In October 2021, Facebook announced it would change its name to Meta
And seemingly overnight, the idea of a Web3 revolution based on virtual-reality technology, blockchain and nonfungible tokens — also known as the metaverse — became buzzworthy.
Yet the metaverse goes back 30 years, when the author Neal Stephenson coined the term in his science-fiction novel “Snow Crash.” And indeed, the concept of a virtual world almost parallel to our physical dimension sounds like science fiction. But the metaverse is here to stay and will impact every aspect of our lives, including transportation and auto makers.
The metaverse is essentially a shared online space allowing users to create their own avatar and interact in a digital environment, built by virtue of technological innovations like blockchain, virtual and augmented reality as well as artificial intelligence. Its presently imagined purposes include virtual work meetings, virtual events like concerts and conferences, and virtual retailers — but it is much more than a virtual play world.
We’ve only just begun investigating what the metaverse can offer, yet several car manufacturers have already jumped on the chance to contribute to this revolution. I believe their efforts will reap substantial benefits as consumers get more acquainted with the future-turned-present.
In this virtual reality world built on blockchain technology, each vehicle – real and virtual — and every one of its components would exist as an NFT, verified by the automaker and stored on the public ledger for everyone to see. This will facilitate an automaker economy where secondary sales could last a lifetime.
AR and VR will impact the industry in many ways including:
- Development and testing: Automakers can test every step of the vehicle development process in the metaverse, significantly reducing cost and risk, and relaunch concept cars that never came to fruition. Engineers would be able to respond in real time with changes to everything from the structural body to aesthetics and ergonomics.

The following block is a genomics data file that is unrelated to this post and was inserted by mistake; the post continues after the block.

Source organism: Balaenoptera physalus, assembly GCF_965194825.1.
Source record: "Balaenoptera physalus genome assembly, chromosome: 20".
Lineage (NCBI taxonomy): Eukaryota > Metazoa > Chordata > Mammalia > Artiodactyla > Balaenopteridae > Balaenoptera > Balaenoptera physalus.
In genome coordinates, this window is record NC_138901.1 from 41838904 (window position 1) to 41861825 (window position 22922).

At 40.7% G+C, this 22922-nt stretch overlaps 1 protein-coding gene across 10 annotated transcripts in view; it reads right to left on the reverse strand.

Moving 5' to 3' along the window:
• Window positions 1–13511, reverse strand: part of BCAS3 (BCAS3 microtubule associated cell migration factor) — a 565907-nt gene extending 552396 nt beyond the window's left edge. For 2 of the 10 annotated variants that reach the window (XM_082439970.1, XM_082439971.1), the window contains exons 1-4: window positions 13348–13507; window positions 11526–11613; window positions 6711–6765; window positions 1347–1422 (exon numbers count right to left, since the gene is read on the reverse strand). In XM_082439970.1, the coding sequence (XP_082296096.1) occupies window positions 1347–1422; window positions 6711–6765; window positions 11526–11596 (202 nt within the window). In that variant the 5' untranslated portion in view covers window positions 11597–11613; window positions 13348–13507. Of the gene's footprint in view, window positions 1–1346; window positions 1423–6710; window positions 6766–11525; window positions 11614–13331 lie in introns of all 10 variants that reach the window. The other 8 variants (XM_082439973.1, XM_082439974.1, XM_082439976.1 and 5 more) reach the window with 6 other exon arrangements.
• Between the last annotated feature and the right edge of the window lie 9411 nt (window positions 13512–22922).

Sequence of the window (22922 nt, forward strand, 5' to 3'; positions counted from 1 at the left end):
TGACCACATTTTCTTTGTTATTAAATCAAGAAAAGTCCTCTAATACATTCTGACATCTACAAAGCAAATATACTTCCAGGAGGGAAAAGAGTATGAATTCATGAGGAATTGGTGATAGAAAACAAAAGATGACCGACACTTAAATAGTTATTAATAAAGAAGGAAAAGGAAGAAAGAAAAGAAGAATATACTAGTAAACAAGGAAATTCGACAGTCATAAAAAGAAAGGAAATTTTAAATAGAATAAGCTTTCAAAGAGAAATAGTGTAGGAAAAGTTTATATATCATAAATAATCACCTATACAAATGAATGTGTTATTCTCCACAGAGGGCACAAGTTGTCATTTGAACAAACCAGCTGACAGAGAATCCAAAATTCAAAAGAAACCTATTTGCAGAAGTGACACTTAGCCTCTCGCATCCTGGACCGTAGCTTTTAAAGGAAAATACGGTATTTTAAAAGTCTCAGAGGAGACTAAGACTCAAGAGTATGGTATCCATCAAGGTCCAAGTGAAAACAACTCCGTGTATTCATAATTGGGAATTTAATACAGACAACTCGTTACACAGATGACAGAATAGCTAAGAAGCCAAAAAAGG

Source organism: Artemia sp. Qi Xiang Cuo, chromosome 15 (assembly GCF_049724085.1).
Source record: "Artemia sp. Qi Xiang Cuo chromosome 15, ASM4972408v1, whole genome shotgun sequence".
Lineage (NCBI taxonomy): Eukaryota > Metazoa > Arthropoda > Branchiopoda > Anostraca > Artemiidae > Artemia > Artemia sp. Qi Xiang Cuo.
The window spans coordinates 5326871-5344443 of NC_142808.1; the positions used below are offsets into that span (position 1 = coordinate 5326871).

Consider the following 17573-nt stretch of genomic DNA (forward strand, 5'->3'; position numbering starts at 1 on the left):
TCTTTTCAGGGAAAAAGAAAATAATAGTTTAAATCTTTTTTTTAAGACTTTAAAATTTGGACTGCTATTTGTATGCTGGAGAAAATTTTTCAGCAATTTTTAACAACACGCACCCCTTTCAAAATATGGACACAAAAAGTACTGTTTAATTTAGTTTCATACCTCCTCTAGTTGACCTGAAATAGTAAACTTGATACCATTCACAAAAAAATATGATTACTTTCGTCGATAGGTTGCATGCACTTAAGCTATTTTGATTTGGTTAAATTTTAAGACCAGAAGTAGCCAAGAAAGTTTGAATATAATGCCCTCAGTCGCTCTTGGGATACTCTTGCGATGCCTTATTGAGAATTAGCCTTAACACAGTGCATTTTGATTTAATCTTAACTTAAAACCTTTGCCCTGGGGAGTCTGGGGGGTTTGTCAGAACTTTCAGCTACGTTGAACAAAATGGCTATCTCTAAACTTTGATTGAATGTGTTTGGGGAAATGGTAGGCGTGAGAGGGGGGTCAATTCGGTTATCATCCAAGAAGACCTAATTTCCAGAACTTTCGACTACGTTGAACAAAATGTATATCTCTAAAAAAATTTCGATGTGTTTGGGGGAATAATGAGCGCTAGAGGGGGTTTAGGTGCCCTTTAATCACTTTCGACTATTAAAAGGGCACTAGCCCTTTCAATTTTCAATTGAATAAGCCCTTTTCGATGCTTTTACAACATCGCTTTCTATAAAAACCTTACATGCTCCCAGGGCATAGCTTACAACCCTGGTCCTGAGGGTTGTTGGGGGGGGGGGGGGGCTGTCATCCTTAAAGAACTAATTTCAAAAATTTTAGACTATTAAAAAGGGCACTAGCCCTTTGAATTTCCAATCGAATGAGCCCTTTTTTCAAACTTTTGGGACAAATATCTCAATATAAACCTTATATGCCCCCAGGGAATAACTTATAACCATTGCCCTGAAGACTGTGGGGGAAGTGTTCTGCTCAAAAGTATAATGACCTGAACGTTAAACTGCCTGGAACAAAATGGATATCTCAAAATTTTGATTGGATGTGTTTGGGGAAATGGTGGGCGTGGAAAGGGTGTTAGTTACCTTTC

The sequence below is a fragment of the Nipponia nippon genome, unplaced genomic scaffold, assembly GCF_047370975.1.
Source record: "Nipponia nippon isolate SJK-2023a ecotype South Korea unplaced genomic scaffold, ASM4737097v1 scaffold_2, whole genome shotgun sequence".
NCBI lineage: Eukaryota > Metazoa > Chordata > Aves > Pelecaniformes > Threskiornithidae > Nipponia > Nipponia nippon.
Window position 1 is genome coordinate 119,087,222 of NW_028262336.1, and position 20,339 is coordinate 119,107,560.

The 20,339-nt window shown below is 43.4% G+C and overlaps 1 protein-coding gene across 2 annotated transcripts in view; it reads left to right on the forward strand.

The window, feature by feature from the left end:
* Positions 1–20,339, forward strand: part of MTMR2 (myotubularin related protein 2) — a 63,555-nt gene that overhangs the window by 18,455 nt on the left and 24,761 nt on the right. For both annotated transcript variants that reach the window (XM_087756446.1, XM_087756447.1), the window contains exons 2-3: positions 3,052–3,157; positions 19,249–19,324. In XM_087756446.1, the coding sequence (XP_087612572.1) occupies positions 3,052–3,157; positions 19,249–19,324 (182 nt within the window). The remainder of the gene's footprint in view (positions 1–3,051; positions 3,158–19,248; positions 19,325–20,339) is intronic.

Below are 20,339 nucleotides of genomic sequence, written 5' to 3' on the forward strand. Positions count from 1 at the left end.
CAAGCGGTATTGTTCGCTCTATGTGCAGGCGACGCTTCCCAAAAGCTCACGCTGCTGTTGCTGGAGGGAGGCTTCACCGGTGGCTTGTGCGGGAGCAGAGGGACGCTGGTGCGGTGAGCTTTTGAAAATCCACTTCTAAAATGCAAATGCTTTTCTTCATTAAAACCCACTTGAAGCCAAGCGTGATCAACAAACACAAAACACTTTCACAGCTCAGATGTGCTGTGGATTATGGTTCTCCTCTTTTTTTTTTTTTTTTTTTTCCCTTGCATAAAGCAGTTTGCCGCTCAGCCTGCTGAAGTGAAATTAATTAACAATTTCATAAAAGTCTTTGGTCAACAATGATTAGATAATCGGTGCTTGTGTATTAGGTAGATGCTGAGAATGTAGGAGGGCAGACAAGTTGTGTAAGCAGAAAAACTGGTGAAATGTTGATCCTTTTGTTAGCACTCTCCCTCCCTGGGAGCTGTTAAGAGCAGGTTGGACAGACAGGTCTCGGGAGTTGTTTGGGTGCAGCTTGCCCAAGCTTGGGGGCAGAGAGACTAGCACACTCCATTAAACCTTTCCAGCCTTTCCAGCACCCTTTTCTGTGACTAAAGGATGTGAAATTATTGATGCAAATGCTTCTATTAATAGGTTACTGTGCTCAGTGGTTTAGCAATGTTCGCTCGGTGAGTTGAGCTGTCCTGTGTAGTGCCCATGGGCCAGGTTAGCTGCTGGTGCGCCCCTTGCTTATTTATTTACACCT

- Problem diagnosis and feedback: With the enormous amount of transactions happening in the metaverse, auto makers can receive customer feedback and send it to factories and dealerships. Above all, they could see how customers respond to still-to-be-released vehicles. They could also run remote diagnostics on physical cars as well as on virtual ones and, once again, improve on efficiency while cutting costs.
- Customization: Cars will be made up of potentially thousands of parts, all representing a single NFT. Customers could begin to build a car in a virtual world almost like building blocks, going beyond customizing paint and sear coverings. They’ll be able to add the layers to the vehicle via a software-based car configurator, but not the actual production-line build.
- Gamification: Automakers would have an easy time gamifying end-to-end retail-to-race experiences, in which users build a vehicle in a car configurator and then take it to the track. They would sell entire cars or car parts that customers can build in the metaverse and use to globally compete with other players.
- Dealership and delivery: With a customer’s test drive effectively happening from the comfort of their own home, auto makers can use the metaverse as a first-mover-opportunity. The car could be sold in the metaverse and then physically delivered to a customer’s driveway.
- Compliance and innovation: By entering the metaverse on a public blockchain and using the ID layer to verify people and assets within a trusted ecosystem, the gap between web2 (the current internet) and Web3 (blockchain based and decentralized) that has traditionally held back the world’s biggest companies from using blockchain can be bridged.
Basically, web2 is surfing on the web. It uses centralized systems like a top-level domain that is controlled by a company. There is no privacy because to use the products, your data is extracted and sold. Web3 is surfing inside the web. You have nodes that are operated by thousands of people, so it’s more secure and less centralized. Your data is yours. Your privacy is yours due to innovations like Zero Knowledge Proof.
It’s all slightly surreal but exciting. And none of it can be reduced to simply playing with cars in a play world. So as gimmicky as it might have first sounded, at least to skeptics, there’s no better time than the present for auto makers to join the ride.
Lone Fønss Schrøder is the CEO of Concordium, a blockchain company, and vice chair of Volvo Cars.